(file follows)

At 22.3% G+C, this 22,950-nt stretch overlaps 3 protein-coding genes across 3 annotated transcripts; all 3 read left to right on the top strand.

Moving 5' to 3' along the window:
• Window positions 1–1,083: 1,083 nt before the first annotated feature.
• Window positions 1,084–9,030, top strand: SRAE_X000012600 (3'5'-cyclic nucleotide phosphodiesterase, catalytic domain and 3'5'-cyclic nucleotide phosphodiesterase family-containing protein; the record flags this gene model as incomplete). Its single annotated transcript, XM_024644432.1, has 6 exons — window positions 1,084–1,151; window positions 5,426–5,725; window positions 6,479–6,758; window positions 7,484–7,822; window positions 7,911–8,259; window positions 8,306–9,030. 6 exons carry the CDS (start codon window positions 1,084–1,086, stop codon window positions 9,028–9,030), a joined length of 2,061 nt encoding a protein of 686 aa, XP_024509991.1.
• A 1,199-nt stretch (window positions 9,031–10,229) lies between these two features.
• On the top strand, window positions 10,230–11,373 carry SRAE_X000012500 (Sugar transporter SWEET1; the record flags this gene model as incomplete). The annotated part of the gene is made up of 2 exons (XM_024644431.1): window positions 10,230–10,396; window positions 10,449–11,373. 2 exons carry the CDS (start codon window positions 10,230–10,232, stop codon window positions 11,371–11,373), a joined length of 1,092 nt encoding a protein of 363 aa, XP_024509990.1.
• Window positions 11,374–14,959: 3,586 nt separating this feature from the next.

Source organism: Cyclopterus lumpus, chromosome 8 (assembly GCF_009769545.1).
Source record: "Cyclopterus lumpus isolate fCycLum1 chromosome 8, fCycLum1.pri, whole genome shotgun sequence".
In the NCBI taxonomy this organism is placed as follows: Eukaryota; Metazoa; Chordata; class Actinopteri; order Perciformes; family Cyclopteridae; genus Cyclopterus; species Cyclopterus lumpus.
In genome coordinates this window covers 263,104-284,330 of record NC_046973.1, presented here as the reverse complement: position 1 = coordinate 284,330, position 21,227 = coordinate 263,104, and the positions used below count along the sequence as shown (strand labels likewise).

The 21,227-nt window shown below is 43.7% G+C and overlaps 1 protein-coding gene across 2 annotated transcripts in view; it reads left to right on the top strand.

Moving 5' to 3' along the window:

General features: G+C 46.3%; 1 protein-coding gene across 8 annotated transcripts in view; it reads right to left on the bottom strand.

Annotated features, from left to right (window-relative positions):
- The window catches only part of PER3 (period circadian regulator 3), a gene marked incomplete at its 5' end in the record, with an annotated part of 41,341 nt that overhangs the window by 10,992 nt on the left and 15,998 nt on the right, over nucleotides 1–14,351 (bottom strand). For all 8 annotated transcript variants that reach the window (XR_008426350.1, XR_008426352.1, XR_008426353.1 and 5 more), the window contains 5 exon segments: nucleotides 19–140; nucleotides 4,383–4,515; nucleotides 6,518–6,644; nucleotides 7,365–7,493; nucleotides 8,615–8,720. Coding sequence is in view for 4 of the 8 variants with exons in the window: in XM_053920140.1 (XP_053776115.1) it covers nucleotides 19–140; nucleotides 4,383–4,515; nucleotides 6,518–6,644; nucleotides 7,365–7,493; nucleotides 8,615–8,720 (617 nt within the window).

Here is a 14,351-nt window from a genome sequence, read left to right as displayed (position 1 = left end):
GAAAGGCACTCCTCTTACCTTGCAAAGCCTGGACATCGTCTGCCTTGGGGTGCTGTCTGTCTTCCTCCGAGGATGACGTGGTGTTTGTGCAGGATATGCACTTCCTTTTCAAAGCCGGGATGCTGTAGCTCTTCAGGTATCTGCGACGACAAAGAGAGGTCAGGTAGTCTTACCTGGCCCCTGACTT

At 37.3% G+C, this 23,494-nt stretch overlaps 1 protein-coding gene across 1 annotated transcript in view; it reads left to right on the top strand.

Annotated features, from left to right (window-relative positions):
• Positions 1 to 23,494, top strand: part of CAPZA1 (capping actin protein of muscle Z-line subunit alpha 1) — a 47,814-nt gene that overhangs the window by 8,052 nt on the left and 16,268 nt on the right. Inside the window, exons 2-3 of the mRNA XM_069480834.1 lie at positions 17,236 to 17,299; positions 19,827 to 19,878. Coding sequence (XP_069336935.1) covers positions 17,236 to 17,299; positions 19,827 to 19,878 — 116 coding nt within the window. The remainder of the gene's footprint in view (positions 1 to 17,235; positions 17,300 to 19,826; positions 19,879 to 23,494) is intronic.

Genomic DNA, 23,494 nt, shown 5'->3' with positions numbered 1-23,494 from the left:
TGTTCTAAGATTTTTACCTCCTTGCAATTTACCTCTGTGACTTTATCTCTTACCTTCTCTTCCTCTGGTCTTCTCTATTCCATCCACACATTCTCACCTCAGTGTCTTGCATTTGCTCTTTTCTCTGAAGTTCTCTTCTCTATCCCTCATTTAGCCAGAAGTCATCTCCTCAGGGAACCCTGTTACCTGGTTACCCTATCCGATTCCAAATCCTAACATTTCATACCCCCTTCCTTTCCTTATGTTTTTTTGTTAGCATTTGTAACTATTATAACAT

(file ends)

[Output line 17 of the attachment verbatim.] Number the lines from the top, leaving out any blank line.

Here is a 14,351-nt window from a genome sequence, read left to right as displayed (position 1 = left end):